Dr. John Sheppard of Eastern Virginia Medical School in Norfolk, Va., tells Reuters Health, “Regardless of underlying etiology or lack thereof, uveitis can have a profoundly adverse effect upon an individuals’ physical, emotional, work, avocational and social functioning in everyday life.”
“This study utilizes a validated quality of life questionnaire to demonstrate that adalimumab-treated patients with noninfectious uveitis experience significant and functionally meaningful improvements in vision-related quality of life, compared with those who received placebo,” he says.
As reported in JAMA Ophthalmology, online April 20, Dr. Sheppard and colleagues conducted post-hoc analyses of one clinical trial that involved 217 adults (about half women, with mean age 43) with active noninfectious intermediate uveitis, posterior uveitis and panuveitis, and a second trial involving 226 individuals (60% women, with mean age 43) with inactive disease.1
All patients completed the National Eye Institute Vision Function Questionnaire (NEI VFQ-25), which assesses the effect of visual impairment from the patient’s perspective. Scores range from 0–100, with higher scores indicating better vision-related quality of life.
Patients were randomized to an 80 mg subcutaneous loading dose of adalimumab followed by 40 mg adalimumab every other week, or placebo, for 80 weeks.
In the active disease trial, treatment benefit was assessed for the first time at Week 6. Outcomes for this group were changes in the NEI VFQ-25 from the best state achieved prior to week six to the final visit. That change was −1.30 for adalimumab and −5.50 for placebo (P=0.01).
In the inactive disease trial, treatment benefit was assessed as the difference between NEI VFQ-25 scores from the baseline visit to the final (or early termination) visit. The change in that group was 3.36 for adalimumab and 1.24 for placebo (P=0.16).
In both trials, longitudinal analyses showed a significant difference overall in NEI VFQ-25 between adalimumab and placebo of 3.07 (scores of 74.15 vs. 71.08, respectively) for the active disease trial and 4.66 (82.39 vs. 77.73) in the inactive disease trial.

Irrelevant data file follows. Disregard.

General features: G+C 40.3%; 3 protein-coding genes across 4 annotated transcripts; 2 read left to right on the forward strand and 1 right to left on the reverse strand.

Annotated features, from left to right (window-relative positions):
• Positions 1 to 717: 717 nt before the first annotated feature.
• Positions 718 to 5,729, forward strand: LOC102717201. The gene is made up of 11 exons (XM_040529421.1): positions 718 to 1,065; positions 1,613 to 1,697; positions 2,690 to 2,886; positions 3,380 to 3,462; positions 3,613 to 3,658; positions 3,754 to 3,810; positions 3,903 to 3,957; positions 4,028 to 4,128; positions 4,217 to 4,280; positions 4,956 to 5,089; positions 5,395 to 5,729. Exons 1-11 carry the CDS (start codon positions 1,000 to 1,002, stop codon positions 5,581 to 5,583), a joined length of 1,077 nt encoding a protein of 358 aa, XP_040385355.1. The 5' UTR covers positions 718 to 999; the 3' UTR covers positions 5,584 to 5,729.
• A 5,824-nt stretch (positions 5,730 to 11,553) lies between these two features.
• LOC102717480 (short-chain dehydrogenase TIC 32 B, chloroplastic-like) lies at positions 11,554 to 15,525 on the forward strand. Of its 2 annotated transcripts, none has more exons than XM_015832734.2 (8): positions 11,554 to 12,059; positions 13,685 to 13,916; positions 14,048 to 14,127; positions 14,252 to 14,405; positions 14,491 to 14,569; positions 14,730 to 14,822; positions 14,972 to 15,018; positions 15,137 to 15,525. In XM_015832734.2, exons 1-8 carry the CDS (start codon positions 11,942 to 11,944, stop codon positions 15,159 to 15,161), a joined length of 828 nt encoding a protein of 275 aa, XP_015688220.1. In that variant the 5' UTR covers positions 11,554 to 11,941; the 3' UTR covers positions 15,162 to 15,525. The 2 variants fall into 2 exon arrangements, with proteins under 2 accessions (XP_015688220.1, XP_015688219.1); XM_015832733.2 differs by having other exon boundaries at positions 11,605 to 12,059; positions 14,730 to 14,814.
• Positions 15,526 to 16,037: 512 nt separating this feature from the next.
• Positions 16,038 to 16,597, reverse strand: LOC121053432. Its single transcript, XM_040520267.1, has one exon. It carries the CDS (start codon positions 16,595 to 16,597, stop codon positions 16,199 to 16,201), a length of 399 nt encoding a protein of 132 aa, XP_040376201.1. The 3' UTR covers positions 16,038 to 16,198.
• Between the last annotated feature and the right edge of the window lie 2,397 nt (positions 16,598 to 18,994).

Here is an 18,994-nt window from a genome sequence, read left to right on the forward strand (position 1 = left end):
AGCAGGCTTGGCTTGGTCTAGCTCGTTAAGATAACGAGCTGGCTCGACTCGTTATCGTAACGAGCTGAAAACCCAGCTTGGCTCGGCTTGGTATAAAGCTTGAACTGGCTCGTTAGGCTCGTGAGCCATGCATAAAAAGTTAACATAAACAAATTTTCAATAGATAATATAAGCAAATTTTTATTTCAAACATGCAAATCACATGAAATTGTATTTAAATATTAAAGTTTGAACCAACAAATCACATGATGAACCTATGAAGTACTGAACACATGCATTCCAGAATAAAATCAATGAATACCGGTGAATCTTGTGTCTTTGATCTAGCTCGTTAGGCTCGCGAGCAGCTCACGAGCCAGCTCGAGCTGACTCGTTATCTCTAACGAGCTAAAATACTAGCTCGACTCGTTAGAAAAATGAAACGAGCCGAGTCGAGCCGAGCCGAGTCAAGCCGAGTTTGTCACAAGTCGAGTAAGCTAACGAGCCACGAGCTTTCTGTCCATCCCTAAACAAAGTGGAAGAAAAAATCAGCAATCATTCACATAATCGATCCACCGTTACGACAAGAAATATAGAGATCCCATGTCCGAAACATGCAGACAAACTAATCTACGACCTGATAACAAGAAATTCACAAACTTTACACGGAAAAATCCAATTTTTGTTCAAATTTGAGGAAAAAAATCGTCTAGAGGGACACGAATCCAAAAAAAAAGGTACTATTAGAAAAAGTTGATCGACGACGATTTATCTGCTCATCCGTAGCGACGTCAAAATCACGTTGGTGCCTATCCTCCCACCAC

The authors say their findings suggest “that adalimumab is associated with statistically significant and clinically meaningful improvements in patient-reported visual functioning for patients with noninfectious intermediate uveitis, posterior uveitis and panuveitis.”
Editorialist Dr. Bryn Burkholder of Johns Hopkins University School of Medicine in Baltimore, tells Reuters Healt, “[Although] scores on the NEI VFQ-25 may not completely reflect the complex ways in which uveitis can affect a patient’s life, the study … makes a strong argument that treatment with adalimumab can improve vision-related quality of life in some clinically meaningful ways.”2
She concludes, “We need additional studies to give insight into the impact of things like cost of treatment, need for monitoring, and long-term effects of therapy—all of which are important considerations in the treatment of patients with uveitis.”
The study was funded by AbbVie, which markets adalimumab (Humira). Dr. Sheppard has received consulting fees from AbbVie and other companies. Three coauthors are AbbVie employees and own AbbVie stock, and another three have received consulting fees from AbbVie.
- Sheppard J, Joshi A, Betts KA, et al. Effect of adalimumab on visual functioning in patients with noninfectious intermediate uveitis, posterior uveitis and panuveitis in the VISUAL-1 and VISUAL-2 trials. JAMA Ophthalmol. 2017 Apr 20. doi: 10.1001/jamaophthalmol.2017.0603. [Epub ahead of print]
- Burkholder BM, Ramulu PY. Improving more than just vision in noninfectious uveitis. JAMA Ophthalmol. 2017 Apr 20. doi: 10.1001/jamaophthalmol.2017.0716. [Epub ahead of print]